U.S. Meat Animal Research Center research found not all breeds need the same amount of condition to excel reproductively. Nine breeds were compared across the BCS range of 1-9 to identify the ideal for several traits with the most complete analysis based on pounds of calf weaned per cow exposed. The ideal BCS by breeds groups found Simmental and Gelbvieh at 4.8, Branvieh and Pinzguar at 5.0, Charolais and Limousin at 5.3, Red Poll at 5.4 and Angus and Hereford at 5.7.

  • Fertility

    “Fertile” females reach puberty at an early age, breed as first-calf heifers and calve earlier. The fertile female exhibits regularity of calving.

    Attention should be given to reproductive genitalia, early udder development and general brood-cow features. Fertile, productive heifers tend to be slightly smoother in their muscle pattern than bulls or steers and shed their hair early in the season.

    “Scrotal circumference in bulls is a trait used for years to improve the fertility of heifers by decreasing the age at puberty,” Gibb says. For every 1 cm. in scrotal circumference, research shows one can expect a decrease of 4-7 days in age at onset of puberty in heifer offspring. Also, the daughters of larger scrotal-circumference bulls should have a greater lifetime reproductive potential.

  • Calving ease/mothering ability

    Calving ease can be greatly increased by selecting herd sires that fall in the lower percentile EPD for birth weight or have above EPDs for calving ease direct. Pelvic measurement can also assist as an independent culling tool for heifers with small pelvic openings.

    “A female with mothering ability will calve with more ease, and promptly get up and clean, nourish and protect the calf,” Kirkpatrick explains. “This female will also provide sufficient milk through weaning and have the ability to rebreed early.”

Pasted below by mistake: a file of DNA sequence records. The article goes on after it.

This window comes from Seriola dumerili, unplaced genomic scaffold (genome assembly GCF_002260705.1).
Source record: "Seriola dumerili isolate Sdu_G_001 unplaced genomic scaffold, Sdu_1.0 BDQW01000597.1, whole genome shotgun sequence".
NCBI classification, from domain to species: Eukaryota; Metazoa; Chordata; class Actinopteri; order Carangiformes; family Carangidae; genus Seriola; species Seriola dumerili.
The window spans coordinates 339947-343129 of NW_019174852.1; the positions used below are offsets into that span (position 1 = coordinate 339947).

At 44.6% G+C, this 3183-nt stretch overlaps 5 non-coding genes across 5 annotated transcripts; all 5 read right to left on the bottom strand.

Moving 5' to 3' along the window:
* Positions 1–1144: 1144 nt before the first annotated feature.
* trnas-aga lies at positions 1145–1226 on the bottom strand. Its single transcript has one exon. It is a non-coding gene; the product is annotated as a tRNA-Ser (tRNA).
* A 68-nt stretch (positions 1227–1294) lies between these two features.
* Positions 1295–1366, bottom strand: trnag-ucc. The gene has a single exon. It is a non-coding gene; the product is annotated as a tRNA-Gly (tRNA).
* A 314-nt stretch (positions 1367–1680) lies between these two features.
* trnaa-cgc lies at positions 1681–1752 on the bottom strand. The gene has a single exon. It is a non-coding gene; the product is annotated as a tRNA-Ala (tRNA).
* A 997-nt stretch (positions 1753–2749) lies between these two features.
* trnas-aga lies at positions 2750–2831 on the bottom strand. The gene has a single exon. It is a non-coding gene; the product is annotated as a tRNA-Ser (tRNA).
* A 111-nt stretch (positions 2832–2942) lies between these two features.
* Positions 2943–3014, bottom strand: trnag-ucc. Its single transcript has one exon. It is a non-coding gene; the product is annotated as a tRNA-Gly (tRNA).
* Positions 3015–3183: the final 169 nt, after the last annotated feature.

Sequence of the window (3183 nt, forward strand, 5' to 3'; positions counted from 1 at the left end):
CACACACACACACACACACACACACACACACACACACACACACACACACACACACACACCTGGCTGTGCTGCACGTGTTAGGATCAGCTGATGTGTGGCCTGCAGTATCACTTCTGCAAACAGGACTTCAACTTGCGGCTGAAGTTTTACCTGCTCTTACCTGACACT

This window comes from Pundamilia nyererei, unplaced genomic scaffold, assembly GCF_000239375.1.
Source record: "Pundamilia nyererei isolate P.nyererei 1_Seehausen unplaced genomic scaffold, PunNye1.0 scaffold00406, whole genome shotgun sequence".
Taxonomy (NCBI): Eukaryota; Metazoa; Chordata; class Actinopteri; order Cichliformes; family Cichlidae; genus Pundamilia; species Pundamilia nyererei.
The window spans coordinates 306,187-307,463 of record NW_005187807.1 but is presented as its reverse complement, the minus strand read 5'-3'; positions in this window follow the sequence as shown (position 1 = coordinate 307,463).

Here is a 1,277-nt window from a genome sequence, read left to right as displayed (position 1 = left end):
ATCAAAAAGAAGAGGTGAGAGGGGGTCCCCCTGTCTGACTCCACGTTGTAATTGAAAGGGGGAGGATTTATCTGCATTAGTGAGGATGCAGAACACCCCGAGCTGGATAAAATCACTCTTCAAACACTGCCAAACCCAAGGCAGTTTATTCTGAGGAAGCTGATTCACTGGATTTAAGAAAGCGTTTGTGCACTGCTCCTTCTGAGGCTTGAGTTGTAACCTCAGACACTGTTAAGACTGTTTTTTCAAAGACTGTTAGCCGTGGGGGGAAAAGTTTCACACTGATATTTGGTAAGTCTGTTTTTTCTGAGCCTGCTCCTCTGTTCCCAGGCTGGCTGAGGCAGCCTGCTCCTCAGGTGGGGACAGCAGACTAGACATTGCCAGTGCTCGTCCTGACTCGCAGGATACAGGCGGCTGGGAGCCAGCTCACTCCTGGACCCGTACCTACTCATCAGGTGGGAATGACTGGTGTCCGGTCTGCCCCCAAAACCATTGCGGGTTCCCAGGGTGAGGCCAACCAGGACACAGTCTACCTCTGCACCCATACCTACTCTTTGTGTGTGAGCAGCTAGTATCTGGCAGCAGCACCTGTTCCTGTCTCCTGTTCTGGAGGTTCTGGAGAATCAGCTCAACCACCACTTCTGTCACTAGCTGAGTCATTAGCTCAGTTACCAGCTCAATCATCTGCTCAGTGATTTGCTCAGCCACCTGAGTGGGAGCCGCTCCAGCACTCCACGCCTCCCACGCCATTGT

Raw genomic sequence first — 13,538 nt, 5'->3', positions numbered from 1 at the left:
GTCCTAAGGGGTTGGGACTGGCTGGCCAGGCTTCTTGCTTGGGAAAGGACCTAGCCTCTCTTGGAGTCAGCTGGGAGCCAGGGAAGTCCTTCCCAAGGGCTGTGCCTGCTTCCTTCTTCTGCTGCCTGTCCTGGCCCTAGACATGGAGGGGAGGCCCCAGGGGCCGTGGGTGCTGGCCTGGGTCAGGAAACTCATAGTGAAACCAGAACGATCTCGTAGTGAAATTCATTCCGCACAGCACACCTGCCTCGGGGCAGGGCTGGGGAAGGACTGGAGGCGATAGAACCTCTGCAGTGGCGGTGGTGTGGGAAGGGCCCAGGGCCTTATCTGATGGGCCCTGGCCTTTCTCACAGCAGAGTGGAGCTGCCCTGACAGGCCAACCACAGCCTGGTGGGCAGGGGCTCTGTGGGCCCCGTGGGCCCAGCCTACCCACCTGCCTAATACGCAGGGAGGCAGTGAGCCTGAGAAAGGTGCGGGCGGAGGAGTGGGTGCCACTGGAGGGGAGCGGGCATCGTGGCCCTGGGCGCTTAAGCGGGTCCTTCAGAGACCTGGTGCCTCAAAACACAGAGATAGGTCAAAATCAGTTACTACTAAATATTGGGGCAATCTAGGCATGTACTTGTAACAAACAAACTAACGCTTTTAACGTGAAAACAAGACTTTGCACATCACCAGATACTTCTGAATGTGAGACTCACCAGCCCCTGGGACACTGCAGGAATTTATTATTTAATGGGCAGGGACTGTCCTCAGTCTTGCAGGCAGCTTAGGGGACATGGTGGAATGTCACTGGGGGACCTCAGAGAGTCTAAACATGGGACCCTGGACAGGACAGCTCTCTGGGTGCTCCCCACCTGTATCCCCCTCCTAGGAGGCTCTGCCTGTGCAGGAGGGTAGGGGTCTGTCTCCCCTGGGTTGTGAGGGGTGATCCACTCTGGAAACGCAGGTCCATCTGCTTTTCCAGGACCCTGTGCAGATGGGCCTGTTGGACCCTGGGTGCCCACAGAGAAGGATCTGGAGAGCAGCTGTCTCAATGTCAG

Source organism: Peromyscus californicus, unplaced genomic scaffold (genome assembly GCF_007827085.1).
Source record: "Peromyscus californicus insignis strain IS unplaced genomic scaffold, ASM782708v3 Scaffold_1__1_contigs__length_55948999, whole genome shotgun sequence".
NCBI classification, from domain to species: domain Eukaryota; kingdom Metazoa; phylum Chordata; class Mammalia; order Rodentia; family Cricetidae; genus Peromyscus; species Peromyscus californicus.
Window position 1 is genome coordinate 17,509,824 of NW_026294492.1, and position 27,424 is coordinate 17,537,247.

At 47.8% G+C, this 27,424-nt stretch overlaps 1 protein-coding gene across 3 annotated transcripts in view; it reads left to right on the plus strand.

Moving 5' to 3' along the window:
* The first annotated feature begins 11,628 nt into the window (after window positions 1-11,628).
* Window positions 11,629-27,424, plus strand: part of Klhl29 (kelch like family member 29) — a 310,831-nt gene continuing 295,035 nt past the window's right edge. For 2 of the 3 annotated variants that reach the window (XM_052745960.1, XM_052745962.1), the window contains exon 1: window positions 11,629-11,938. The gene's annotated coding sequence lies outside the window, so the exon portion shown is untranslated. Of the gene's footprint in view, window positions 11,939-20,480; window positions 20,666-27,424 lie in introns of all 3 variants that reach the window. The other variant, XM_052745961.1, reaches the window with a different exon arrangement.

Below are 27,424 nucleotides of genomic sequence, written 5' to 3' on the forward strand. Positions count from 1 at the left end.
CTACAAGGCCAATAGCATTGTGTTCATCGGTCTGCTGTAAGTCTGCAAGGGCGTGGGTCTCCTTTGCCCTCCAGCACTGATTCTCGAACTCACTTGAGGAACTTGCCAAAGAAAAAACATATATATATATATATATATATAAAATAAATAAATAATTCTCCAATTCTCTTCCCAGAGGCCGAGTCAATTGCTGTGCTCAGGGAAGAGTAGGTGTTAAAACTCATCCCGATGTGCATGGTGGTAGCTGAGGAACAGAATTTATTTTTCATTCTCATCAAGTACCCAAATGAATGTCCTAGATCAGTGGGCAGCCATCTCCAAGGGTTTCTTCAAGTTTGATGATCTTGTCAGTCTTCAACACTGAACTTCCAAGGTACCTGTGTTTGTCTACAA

• Polledness, prolapse and cancer eye

    Little needs to be said about the advantages of polled cattle. The polled gene is dominant to the horned gene.

    “The heritability of prolapse potential has not been widely studied,” Gibb says, “but research shows certain cattle lines tend to have higher prolapse incidence. It suggests vaginal and uterine prolapse could be controlled to some degree by rigorous culling.”

    The heritability of cancer eye has been reported to be low to moderate for young cows and moderate to high for old cows.

  • Adaptability to environment

    Adaptability to heat/cold, humidity, insects and disease are critical in genetic selection. For example, Bos indicus cattle inherently can withstand hot, humid climates and show resistance to insects. Animals tolerant to hot climates are less adapted to cold, however.

One trait important to many U.S. producers is the adaptability to tolerate fescue-endophyte toxicity. One method to overcome the endophyte problem is to breed cattle tolerant or resistant to the toxic endophyte. Gibb says identifying resistant cattle has been slow at best, and might be an area for the biotechnologist to identify gene markers.